A new publishing venture called EdgeWork has been launched in San Francisco, initiated originally by 12 seasoned women authors, with a business model that mirrors more closely a real estate development company than a standard publishing house. The idea, as CEO Kim Chernin, author of In My Mother's House (HarperCollins) described it, was to provide an alternative venue for publishing quality literature that could be experimental and less commercial than mainstream New York fare. "We wanted to build a community of women through writing," she said.
"But they wanted to do it as a collective, the commercial formation of which doesn't exist in law," said Constance Spheeris, a lawyer specializing in intellectual property who is now president of EdgeWork. So Spheeris developed the concept of making each season's titles (called a "round") a separate company, with its own group of outside investors. "Buyers acquire a percentage interest in the company," she explained. Minimum investment is $5,000, and the number of investors per round is six to eight. No investment is expected from EdgeWork authors. "It's feminist publishing meets real estate development," said Spheeris, "with each round of titles the equivalent of developing a new parcel of land."
The first round of 10 new titles will be released beginning in October 2001, with pub dates that go through February 2002. An 11th title, Fortune Catcher by Susanne Pari, is a reprint, the first in a series called Women As Witness. Initially, there will be a collector's run of 1,000 case-bound books per title, priced at $17, followed by paperback editions that will have print runs from 5,000 to 30,000.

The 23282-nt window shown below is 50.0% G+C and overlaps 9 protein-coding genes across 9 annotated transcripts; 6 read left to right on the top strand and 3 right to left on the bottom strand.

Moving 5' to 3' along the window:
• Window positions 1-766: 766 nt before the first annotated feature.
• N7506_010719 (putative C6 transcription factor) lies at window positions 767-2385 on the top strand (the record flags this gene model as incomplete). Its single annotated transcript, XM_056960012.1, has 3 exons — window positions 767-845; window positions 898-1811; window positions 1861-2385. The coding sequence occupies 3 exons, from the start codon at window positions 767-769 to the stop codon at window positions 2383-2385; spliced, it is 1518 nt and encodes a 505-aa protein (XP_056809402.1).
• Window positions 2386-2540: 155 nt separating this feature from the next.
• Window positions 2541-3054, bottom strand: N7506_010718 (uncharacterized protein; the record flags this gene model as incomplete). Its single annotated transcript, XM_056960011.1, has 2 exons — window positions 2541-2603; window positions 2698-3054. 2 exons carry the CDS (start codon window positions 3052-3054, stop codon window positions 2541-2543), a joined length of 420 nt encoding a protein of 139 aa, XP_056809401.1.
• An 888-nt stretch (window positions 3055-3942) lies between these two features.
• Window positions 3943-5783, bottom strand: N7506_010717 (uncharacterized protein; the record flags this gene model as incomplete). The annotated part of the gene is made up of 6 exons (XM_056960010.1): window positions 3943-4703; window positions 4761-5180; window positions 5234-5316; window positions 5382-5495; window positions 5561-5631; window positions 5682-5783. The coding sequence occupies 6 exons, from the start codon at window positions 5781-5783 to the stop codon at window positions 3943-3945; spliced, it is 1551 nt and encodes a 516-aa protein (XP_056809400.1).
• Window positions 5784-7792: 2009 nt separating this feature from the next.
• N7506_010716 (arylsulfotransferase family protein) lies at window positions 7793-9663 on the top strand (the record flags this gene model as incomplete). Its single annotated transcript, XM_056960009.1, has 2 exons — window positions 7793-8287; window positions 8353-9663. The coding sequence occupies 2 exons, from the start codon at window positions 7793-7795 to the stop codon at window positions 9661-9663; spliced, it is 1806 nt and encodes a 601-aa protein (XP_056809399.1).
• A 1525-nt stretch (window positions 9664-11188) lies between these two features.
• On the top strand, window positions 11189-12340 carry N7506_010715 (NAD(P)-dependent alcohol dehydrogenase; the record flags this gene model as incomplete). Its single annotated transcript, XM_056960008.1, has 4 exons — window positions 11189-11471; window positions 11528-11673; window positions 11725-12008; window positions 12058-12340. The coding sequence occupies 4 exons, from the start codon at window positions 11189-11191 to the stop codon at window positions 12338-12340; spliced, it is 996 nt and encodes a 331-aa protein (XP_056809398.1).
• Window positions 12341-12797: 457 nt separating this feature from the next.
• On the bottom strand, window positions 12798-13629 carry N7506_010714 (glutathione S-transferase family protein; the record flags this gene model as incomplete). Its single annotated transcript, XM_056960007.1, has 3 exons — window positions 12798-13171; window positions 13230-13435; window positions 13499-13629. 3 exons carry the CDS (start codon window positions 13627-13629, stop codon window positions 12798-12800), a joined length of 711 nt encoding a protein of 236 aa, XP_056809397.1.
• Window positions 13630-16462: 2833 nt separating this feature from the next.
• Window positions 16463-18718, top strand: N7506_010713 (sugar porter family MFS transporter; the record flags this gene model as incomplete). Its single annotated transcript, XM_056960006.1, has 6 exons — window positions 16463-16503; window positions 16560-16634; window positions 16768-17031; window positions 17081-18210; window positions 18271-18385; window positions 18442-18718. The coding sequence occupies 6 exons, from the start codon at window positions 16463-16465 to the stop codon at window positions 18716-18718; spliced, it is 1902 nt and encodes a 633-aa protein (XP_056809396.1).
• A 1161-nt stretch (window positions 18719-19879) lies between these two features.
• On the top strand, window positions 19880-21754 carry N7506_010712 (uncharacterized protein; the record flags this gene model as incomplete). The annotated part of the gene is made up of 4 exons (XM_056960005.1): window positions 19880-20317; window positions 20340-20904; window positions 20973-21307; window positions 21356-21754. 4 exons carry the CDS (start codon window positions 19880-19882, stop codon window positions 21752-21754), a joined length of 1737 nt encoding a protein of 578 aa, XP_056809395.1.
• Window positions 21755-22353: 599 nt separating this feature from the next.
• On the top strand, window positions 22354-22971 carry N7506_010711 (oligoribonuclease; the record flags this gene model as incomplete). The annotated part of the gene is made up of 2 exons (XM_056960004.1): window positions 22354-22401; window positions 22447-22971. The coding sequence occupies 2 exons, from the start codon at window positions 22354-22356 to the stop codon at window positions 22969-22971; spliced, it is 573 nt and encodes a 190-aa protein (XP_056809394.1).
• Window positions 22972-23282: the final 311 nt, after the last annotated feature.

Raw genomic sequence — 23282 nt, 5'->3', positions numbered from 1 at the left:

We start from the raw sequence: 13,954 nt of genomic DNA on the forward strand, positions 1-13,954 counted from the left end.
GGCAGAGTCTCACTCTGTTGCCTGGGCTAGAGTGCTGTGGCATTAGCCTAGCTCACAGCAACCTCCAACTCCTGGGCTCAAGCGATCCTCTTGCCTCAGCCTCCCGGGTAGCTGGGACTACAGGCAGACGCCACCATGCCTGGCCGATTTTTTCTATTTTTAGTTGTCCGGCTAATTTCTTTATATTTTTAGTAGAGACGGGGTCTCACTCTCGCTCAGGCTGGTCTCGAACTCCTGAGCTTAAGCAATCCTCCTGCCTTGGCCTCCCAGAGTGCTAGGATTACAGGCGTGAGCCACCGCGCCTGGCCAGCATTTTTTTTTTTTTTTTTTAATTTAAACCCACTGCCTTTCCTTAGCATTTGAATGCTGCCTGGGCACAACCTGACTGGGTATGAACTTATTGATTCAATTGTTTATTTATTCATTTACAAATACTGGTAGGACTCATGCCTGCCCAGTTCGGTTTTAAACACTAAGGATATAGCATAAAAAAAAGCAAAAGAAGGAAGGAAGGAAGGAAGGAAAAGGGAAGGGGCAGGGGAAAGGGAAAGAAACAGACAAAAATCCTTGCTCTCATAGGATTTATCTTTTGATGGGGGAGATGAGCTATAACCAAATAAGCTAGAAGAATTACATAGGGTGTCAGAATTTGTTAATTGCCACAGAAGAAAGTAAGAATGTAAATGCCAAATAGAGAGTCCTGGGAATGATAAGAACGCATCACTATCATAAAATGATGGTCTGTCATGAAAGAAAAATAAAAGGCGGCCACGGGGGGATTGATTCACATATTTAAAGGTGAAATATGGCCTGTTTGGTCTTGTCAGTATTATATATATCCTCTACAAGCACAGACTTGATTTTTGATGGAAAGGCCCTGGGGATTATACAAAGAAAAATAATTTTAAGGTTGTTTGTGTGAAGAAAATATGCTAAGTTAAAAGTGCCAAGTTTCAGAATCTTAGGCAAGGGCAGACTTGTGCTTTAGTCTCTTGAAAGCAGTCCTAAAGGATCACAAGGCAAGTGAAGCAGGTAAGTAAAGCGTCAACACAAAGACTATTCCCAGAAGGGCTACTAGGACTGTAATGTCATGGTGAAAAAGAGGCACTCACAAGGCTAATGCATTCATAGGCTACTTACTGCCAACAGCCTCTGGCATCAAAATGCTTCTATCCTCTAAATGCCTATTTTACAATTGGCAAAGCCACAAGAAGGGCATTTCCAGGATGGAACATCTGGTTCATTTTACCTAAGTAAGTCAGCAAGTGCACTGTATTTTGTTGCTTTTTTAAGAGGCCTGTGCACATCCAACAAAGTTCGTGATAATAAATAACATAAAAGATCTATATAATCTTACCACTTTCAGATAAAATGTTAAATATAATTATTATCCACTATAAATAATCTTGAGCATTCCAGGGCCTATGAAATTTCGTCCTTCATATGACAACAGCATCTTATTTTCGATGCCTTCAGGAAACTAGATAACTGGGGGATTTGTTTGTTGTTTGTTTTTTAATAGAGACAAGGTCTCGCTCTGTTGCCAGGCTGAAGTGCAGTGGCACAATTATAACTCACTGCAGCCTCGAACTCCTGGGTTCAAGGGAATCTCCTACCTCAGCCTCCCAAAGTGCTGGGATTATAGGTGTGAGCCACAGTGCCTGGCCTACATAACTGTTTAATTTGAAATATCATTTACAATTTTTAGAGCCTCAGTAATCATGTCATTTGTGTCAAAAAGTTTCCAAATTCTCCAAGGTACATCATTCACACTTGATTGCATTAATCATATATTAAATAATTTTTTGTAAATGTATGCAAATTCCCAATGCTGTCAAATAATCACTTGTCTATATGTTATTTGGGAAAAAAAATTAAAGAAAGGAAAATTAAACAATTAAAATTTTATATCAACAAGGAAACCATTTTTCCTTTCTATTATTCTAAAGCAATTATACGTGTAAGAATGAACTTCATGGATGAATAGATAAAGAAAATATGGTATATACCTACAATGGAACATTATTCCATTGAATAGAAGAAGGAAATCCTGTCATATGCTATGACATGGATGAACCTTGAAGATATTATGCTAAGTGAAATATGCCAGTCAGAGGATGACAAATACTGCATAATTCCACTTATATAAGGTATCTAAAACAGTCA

Production and distribution are being carried out by Cypress House, based in Fort Bragg, Calif., which will also do some marketing. "One of our specialties," said Cynthia Frank, publisher of Cypress House, "is helping people launch presses."
In partnership with the book publishing side of the venture, a Web site, Edgeworkbooks.com, will provide a gateway for women wanting to get involved in the literary world. Among its offerings will be writing classes that include coaching, critiquing and editing; virtual writing conferences; a daily almanac of women in writing; a cafe for literary discourse; and online psychotherapy consulting. Several of the offerings will be fee-based. "This makes the whole package a more attractive return on investment," explained Spheeris, "in that there's equity from the publishing of the books and income from the online consulting and core company development services."